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Three superfoods that can help treat depression

Tuesday, December 03, 2013 by: Michael Ravensthorpe
Tags: superfoods, depression, natural antidepressants

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(NaturalNews) Statistics show that approximately 10 percent of the American population suffers from depression, and that number is on the increase. While most of these people suffer from sporadic bouts of depression, others often endure it their whole lives. Consequently, many of them resort to antidepressants to alleviate their low moods - drugs which have notorious side effects and can, in many cases, render them zombie-like and detached from reality.

Fortunately, the natural world is bursting with foods that contain mood-boosting properties. The best-known of these is the banana, though asparagus, eggs and most leafy green vegetables are also appreciated in this regard. However, studies continue to show that the greatest mood boosters - foods that not only lift our minds from the quagmire of depression but also heal and refine them - are the following superfoods from South America and Asia.

Cacao

Cacao, nicknamed the "Food of the Gods" in its native South America, has always been cherished for its mood-boosting properties, and science now understands why: Cacao contains a large number of agents that increase the production of several feel-good chemicals in the brain such as dopamine and serotonin. Furthermore, according to a study conducted by researchers at the Brain Sciences Institute at Swinburne University in Australia, the flavanols in cacao can "positively influence physiological processes in ways that suggest their consumption may improve aspects of cognitive function." In other words, cacao improves mental clarity as well as mood. This makes cacao an especially good choice for depressed people, since depression is often characterized by (and in some cases, persistent due to) brain fog.

Though cacao nibs can be eaten raw, most people prefer to consume cacao in powdered form.

Maca

According to a study published in the Complementary and Alternative Medicine journal, consumption of maca - another nutritious South American superfood - can reduce feelings of hopelessness associated with depression. The researchers believe this is due to maca's concentrations of phytoestrogens, which help balance hormones in men and women. Moreover, maca has been linked to improved brain function and memory, and is also a proven natural energizer. This makes it an especially great choice for people whose depression might be linked to lethargy - maca literally forces you to be more active!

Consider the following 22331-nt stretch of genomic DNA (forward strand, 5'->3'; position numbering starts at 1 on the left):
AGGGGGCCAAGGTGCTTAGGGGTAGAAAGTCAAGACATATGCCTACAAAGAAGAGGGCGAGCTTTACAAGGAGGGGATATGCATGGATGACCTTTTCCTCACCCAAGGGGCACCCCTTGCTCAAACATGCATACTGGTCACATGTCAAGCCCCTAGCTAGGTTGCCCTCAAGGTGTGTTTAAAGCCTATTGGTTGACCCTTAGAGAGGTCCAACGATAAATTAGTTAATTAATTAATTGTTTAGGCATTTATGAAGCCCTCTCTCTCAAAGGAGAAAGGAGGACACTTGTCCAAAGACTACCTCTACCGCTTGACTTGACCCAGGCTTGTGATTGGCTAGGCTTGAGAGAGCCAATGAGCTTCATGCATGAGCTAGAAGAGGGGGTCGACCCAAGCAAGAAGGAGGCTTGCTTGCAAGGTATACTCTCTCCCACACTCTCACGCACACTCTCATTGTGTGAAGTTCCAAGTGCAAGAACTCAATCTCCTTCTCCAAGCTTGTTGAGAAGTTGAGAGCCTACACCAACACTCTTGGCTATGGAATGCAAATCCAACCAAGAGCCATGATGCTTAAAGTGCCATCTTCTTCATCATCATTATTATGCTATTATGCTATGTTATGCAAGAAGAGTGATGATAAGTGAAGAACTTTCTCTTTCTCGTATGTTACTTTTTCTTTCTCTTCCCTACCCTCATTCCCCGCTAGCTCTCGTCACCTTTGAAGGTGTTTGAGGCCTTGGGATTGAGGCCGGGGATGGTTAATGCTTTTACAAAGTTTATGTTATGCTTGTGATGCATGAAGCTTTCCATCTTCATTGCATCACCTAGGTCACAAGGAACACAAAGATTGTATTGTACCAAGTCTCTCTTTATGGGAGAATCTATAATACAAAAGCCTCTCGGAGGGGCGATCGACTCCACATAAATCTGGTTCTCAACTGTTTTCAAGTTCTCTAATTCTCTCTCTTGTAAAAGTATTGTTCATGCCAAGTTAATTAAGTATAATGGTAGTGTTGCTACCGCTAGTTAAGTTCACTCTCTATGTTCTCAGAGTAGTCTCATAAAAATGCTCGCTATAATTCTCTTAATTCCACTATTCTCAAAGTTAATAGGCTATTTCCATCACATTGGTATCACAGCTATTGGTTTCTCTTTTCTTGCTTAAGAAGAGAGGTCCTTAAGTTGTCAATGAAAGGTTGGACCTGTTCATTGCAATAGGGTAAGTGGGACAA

Maca is best consumed in gelatinized powder form, starting with very small doses. "Gelatinized" maca is simply maca that's had its starches removed, making it easier to digest. This is actually how the native Incas consumed maca; it was almost never eaten raw.

Bacopa monnieri

Bacopa monnieri (sometimes called brahmi) is a thick-leafed herb native to Asia. It is regarded as the perfect "brain food" according to the Ayurveda, which has recommended it for treating countless mind- and mood-related conditions for centuries.

Virtually all scientific studies into Bacopa confirm the assertions of the Ayurveda. For example, one study presented at the International Brain Research Conference in 1996 proved that long-term Bacopa consumption could improve learning times by almost 50 percent, while another study by Australian researchers at the University of Wollongong in New South Wales confirmed that Bacopa significantly improves memory and recall abilities. Equally as significant is the research confirming that Bacopa contains chemical properties that support the effects of mood-boosting neurotransmitters such as acetylcholine and serotonin.

Like cacao and maca, Bacopa powder doesn't taste nice, and it is probably best consumed in vegetable capsule form (or, if you have a blender, mixed into a smoothie). Unlike cacao and maca, whose mood-boosting properties tend to be felt quickly, Bacopa tends to reward patience; even in the studies listed above, it was rare for subjects to experience Bacopa's psychological benefits within the first month of regular consumption.

Sources for this article include:

http://www.ncbi.nlm.nih.gov

http://www.ncbi.nlm.nih.gov

http://www.ncbi.nlm.nih.gov

http://www.ncbi.nlm.nih.gov

http://science.naturalnews.com

http://science.naturalnews.com

About the author:
Michael Ravensthorpe is an independent writer whose research interests include nutrition, alternative medicine, and bushcraft. He is the creator of the website, Spiritfoods, through which he promotes the world's healthiest foods.

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